Developing my photography skills

From 1975 to 1979 I had my undergraduate education at SUNY Cortland where I majored in Geology. As a result of the significant investment in the NY SUNY University system during the 70's, I had the privilidge of being "coached" by several exceptional college professors and a science lab that was simply extraordinary.  Even though (as a starving student), there were few luxuries that I could afford, I did have access to a photography facility (darkroom) that virtually no one used and as a result, I was able to develop my skills processing black and white images of sports photography.

After fly fishing for 52 years, I have to admit that I have evolved through the classic seven stages of what’s referred to as the fishing obsession. "In essence, fly fishing is considered to be the pursuit of the elusive." I'm now somewhere between Stages 6 and 7. 

Stage 1: Wanting to master the basics and just catch fish.

Stage 2: Wanting to catch lots of fish.  

Stage 3: Wanting to catch a big fish.  

Stage 4: Wanting to catch lots of big fish.  

Stage 5: Wanting to catch The Ultimate - Uncatchable Fish on light tackle/tippet.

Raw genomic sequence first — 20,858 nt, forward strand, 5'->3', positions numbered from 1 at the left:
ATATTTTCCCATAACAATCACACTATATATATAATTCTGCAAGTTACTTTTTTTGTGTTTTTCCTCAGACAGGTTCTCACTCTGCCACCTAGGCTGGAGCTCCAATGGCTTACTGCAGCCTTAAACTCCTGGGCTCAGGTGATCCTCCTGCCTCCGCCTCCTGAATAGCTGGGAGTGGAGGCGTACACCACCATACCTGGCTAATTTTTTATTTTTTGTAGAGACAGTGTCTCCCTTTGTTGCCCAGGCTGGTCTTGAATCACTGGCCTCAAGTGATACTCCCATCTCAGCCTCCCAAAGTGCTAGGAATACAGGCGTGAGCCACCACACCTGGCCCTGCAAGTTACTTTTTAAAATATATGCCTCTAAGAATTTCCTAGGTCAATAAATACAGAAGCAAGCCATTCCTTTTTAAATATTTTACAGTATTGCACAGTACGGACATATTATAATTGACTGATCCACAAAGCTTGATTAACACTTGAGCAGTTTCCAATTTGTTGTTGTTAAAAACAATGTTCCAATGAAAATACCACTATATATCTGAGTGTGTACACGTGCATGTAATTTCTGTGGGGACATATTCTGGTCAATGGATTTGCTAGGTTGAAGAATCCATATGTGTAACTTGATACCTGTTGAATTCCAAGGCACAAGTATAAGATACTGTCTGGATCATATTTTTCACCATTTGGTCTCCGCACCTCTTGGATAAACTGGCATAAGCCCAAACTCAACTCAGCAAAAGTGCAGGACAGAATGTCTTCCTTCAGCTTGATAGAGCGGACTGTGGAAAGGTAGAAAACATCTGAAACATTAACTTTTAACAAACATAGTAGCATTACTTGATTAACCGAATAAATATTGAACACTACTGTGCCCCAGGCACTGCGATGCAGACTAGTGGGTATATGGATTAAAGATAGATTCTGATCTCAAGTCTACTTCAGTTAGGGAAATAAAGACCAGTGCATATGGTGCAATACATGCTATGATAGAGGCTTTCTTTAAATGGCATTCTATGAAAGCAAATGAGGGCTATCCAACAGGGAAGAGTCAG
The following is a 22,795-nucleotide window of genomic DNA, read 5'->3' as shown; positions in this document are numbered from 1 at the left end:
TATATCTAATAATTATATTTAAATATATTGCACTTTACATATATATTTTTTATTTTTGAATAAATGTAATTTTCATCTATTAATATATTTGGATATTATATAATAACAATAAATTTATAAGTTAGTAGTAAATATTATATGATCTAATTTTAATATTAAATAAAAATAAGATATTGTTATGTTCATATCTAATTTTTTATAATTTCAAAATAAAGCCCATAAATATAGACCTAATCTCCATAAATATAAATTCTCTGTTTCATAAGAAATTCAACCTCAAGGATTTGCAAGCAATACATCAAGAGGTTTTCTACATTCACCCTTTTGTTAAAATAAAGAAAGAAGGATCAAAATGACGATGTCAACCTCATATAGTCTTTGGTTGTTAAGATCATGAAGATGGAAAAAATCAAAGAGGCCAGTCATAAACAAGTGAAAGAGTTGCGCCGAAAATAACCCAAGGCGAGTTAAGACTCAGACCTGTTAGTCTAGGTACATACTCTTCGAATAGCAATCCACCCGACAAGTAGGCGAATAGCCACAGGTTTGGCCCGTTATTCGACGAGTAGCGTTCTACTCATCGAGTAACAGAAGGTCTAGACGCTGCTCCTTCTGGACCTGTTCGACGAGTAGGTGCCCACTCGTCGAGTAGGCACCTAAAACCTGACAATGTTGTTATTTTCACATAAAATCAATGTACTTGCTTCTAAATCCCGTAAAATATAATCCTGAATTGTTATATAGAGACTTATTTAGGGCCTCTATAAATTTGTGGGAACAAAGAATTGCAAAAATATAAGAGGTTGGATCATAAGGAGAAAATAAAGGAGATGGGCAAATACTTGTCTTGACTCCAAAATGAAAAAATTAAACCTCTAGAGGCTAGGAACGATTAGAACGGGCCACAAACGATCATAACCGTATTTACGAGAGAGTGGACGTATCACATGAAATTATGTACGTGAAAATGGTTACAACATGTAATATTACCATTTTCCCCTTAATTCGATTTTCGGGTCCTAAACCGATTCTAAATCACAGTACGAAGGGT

Stage 6: Seeking out the most remote/pristine fishing locations on earth that host the greatest angling challenges on light tackle. 

Stage 7: Appreciating much more about the process of angling - than "the fishing alone," sharing the experience and helping preserve what’s special.   

Capturing and Sharing the Experience: My Photography

The latest focus and challenge for me is to attempt to share the entire fly fishing experience. This includes the scenery where I travel and fish, the aquatic environment, the angling challenge and most important – a breathtaking close up portrait of the fish. By the way... I’ve also always subscribed to the philosophy that if you talk about the fishing experience – it’s considered “a fish story.” If you have pictures, it’s considered evidence! 

Thus far, my business travels have created the opportunity for me to fish in 31 US States and nine additional countries including some of the most remote parts of New Zealand, Australia, Canada, Mexico, Brazil, Venezuela, Bolivia, Panama and most recently Costa Rica (my three favorite locations – Alaska, Costa Rica and Montana).

Montana: The Last Best Place

Montana and Costa Rica: Both considered “The Last Best Place” My Fly-fishing obsession has also indirectly contributed to where our family lives (Bozeman Montana) and the name of our youngest daughter – Christine “Madison” Olivo, named after my favorite river, that originates in Yellowstone National Park and meanders north through the Northern Rocky Mountains of Montana.